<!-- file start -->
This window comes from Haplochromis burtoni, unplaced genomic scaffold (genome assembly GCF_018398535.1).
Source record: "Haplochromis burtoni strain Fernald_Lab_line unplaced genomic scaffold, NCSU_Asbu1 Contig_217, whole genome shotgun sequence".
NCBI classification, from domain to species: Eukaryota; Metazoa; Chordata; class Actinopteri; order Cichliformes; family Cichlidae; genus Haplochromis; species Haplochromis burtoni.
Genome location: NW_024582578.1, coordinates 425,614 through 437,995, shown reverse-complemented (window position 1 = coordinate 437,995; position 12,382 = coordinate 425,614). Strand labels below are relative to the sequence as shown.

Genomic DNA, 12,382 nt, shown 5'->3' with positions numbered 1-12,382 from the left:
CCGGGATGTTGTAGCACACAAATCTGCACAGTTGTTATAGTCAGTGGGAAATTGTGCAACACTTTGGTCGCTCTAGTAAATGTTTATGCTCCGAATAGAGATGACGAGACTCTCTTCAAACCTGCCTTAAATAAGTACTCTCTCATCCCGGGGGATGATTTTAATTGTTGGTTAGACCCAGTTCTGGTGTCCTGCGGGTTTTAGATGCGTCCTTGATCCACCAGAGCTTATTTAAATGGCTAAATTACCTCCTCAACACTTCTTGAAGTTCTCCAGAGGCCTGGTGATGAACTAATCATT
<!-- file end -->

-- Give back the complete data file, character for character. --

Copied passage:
This window comes from Haplochromis burtoni, unplaced genomic scaffold (genome assembly GCF_018398535.1).
Source record: "Haplochromis burtoni strain Fernald_Lab_line unplaced genomic scaffold, NCSU_Asbu1 Contig_217, whole genome shotgun sequence".
NCBI classification, from domain to species: Eukaryota; Metazoa; Chordata; class Actinopteri; order Cichliformes; family Cichlidae; genus Haplochromis; species Haplochromis burtoni.
Genome location: NW_024582578.1, coordinates 425,614 through 437,995, shown reverse-complemented (window position 1 = coordinate 437,995; position 12,382 = coordinate 425,614). Strand labels below are relative to the sequence as shown.

Genomic DNA, 12,382 nt, shown 5'->3' with positions numbered 1-12,382 from the left:
CCGGGATGTTGTAGCACACAAATCTGCACAGTTGTTATAGTCAGTGGGAAATTGTGCAACACTTTGGTCGCTCTAGTAAATGTTTATGCTCCGAATAGAGATGACGAGACTCTCTTCAAACCTGCCTTAAATAAGTACTCTCTCATCCCGGGGGATGATTTTAATTGTTGGTTAGACCCAGTTCTGGTGTCCTGCGGGTTTTAGATGCGTCCTTGATCCACCAGAGCTTATTTAAATGGCTAAATTACCTCCTCAACACTTCTTGAAGTTCTCCAGAGGCCTGGTGATGAACTAATCATT